Laws are made by the Oireachtas. The Oireachtas consists of the Dáil, the Seanad and the President. Laws made by the Oireachtas must comply with the Constitution. The Constitution sets out the basic law of the State. Laws, if challenged, may be reviewed by the courts. The courts may declare a law invalid if it conflicts with the Constitution. The Constitution can be altered only by the people in a referendum. The present legal position in Ireland in relation to the termination of pregnancy results from provisions in the Constitution, court decisions interpreting those provisions, and laws passed by the Oireachtas. Read more here.
Was inserted into the Constitution as a result of a referendum in 1983. The Article says that the unborn has a right to life and that the mother has an equal right to life. The Supreme Court has recently held that this is the only constitutional right of the unborn.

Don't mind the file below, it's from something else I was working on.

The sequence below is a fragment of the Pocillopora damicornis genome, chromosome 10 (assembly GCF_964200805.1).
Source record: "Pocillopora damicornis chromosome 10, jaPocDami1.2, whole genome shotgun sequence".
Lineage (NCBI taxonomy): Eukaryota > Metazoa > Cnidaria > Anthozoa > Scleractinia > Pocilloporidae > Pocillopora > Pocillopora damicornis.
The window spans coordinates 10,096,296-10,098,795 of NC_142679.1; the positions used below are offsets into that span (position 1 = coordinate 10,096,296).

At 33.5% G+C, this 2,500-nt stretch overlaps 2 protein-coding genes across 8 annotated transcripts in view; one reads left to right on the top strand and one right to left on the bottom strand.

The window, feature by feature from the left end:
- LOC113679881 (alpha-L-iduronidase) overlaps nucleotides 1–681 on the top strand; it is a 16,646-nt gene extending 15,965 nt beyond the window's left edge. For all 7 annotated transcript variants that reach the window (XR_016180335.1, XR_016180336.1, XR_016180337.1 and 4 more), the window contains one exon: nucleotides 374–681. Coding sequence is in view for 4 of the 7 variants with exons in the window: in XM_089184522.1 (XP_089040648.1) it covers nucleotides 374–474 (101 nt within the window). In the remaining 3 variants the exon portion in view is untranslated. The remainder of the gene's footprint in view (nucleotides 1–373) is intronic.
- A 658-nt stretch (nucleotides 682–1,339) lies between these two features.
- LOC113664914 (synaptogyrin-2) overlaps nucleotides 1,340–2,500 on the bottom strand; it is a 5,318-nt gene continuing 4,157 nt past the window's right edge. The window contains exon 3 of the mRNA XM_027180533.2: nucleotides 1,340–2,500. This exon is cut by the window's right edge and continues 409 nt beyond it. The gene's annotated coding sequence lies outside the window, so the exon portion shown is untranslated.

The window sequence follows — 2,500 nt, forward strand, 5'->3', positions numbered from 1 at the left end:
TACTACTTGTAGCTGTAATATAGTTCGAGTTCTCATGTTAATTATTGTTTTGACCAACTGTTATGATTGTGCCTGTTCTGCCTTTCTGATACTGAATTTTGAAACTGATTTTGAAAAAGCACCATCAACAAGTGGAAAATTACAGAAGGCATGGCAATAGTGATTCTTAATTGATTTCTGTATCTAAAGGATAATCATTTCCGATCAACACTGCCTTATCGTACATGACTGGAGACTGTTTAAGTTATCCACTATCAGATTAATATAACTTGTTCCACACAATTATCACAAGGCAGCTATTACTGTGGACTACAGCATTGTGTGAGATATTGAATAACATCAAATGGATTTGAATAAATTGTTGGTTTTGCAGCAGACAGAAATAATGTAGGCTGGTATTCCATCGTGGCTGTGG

The Article was interpreted by the Supreme Court in a case known as “the X case”. The Court found that the Article means that termination of pregnancy is permitted only when there is a real and substantial risk to the life of the mother, including a risk of suicide. Read more here.
Two additions to Article 40.3.3 were made by referendums. These made clear that the Article does not limit freedom to travel and does not limit the freedom to obtain or make available information about services that are lawfully available in other States, subject to conditions as may be laid down by law.
The Oireachtas passed a law which regulates the provision of information about termination of pregnancy outside the State. For further information click here.
The Oireachtas passed the Protection of Life During Pregnancy Act. It regulates termination of pregnancy where there is a real and substantial risk to the life of the woman.For further information click here.
The present legal position is therefore that it is lawful for a pregnancy to be terminated only where it poses a real and substantial risk to the life of the mother, including a risk of suicide. This is determined in accordance with the 2013 Act. Otherwise, it is a criminal offence to intentionally destroy unborn human life.
Registration to vote is closed. If you are not sure whether you are registered to vote in the referendum, or whether or not you are registered at the correct address, you can find out very simply by checking the electoral register.